I was reading ‘Time To Think’ by Nancy Kline a few weeks ago and she discussed the idea that women have moved into positions of leadership by adopting men’s conditioning, seeing it as the best way to lead and have influence.
“This is not progress. Women have been encouraged to be like men when actually the best thing for men in society would be to encourage men to be more like women.” – Nancy Kline, Time To Think
Are women better leaders than men?
It got me wondering, is this true? Are women better leaders than men? The research shows that the gender difference in leadership is almost non-existent and if anything, slightly favours women. Men tend to be thought of as decisive, direct, strong and logical in terms of their leadership. Conversely, women tend to be thought of as community-driven, compassionate, patient and trustworthy leaders.
Do I believe that women are ‘better’ than men at leadership? No. Nor do I believe the reverse is true. Do I believe that there are traits that we nurture in women but not in men and vice versa? Yes, and I think it starts at a young age.
Nurturing feminine leadership traits
In my own experiences in speaking to women in leadership positions, part of their feelings of incongruence come from them not feeling able to show their true traits. They believe that they need to hide their emotional intelligence for example. I believe as a society we have valued the traits we instil in boys (being strong, not showing emotion etc) in our leaders and discouraged those more feminine traits. But now, as we realise this is harmful to our children, so too we might realise that it is harmful to our leaders. In fact, if we discourage toxic masculinity and encourage the traits we instil in girls (nurturing, emotional intelligence) in all children we will have even greater leaders in the future.
. “I’m absolutely confident that for two years if every nation on earth was run by women, you would see a significant improvement across the board on just about everything… living standards and outcomes.” – Barack Obama
So here are 5 feminine traits that I believe that men and women could nurture to become better leaders:
Women are often told they are too kind/caring/nurturing to be leaders but the idea that not leading with empathy is at odds with reality. Would we, as a society, consider a parent to be doing their best if they were not bringing up their kids in an empathetic environment? How would the kids turn out? Would they develop to the best of the potential? Maybe, but my experience tells me that empathy is key for developing my own kids. So why would we encourage our leaders not to develop their empathy so they can develop themselves (by being kinder to themselves) and their employees?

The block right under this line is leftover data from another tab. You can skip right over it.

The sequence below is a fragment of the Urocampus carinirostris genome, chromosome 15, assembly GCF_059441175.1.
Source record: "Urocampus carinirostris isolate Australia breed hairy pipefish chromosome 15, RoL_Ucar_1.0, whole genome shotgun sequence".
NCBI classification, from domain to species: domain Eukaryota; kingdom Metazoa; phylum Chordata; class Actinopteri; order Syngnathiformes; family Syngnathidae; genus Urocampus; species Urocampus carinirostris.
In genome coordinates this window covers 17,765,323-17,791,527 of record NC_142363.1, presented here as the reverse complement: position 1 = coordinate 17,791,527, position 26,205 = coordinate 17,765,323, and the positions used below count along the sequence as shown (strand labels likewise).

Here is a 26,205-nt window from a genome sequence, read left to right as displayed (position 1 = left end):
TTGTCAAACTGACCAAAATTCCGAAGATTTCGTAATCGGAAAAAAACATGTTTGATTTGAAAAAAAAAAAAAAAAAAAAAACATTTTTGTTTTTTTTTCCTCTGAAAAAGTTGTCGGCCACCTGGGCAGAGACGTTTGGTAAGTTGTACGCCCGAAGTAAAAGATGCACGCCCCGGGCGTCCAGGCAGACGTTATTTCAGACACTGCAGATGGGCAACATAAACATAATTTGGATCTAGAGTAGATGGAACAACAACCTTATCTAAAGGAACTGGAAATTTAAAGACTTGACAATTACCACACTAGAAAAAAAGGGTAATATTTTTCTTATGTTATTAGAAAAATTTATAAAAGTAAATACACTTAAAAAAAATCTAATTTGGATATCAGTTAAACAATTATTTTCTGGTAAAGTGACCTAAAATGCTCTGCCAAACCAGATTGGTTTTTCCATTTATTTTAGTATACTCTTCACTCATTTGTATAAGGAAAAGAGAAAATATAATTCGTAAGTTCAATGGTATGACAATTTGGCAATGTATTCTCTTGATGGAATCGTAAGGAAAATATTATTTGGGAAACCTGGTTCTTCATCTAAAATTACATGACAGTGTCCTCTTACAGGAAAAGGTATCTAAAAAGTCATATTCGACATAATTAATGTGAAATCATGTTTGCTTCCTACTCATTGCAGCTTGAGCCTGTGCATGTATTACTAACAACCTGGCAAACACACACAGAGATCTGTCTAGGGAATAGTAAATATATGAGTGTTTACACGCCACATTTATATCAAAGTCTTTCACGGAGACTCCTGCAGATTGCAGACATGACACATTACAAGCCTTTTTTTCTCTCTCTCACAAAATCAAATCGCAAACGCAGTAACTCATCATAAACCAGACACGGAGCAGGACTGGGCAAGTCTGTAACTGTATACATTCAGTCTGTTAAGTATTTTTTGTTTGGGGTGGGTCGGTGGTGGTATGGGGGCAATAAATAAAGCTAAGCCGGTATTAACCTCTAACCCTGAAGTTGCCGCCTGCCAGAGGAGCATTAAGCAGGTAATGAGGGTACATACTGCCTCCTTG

All human beings crave validation, recognition and appreciation and we can only provide these things in an empathetic environment. Being an empathetic leader leads to more cooperation and collaboration in the workplace. It offers an opportunity for people to feel heard.
The research shows that women are more likely to lead by empowering others. They might use coaching and/or mentoring to develop their teams; using feedback and direction to help others unlock their potential and grow. Often women are less transactional and more strategic in their working relationships. They are more focused on being open and dare I say it, more vulnerable. In my opinion, an excellent strategy for building trust and rapport within the team.
Women tend to be more attuned to situations (thanks to their empathy) and so take in information from all sides and come up with a more persuasive solution. This can mean they are more passionate about the project, making them much more compelling and inspiring.
As a general rule, women are more resilient by nature. This may be because women tend to be the primary caregivers at home (bringing us back to encouraging traits at a young age) and so are better able to juggle stresses as they are constantly negotiating work-life balance.
Being humble is considered to be a feminine trait because as a general rule women hide their light. It is also considered to be an essential trait for great leaders. When we are humble we are able to admit our mistakes and learn from them. We are able to take into account the perspective of others and to be open to change. This is inspiring to others.
A word of caution though: whilst humility is a great leadership trait, it does require some balance. Women could learn the more masculine trait of shining their light a little brighter – particularly learning to speak up if you are proud of something you have done or if you have a good idea.
I think that being self-aware is as important as self-belief. Although it is women who primarily suffer from a lack of self-belief, they are often aware of this. This allows them to understand how they are seen by others and to understand where they are now, compared to where they want to be (and I can help support them with the ‘how to get there’). When you have the self-awareness to see your strengths and your gaps then you can prepare – this leads to an increase in competence and performance.
Closing the leadership skills gap
Whilst there is still a big gap in the number of women who hold high-level leadership roles, it is becoming more balanced. More women are taking positions of power and leadership on both the world and corporate stages. This is a good thing as these traits become more visible.
Just because these leadership traits tend to be more prevalent in female leaders doesn’t mean that they can’t be cultivated by leaders of any gender. By honing your skills as a leader and generally good human, you can easily attain leadership success. Focusing on soft skills like empathy, humility, resilience, self-awareness and empowering others can help increase both the financial success of a company and the happiness of employees – a win, win situation.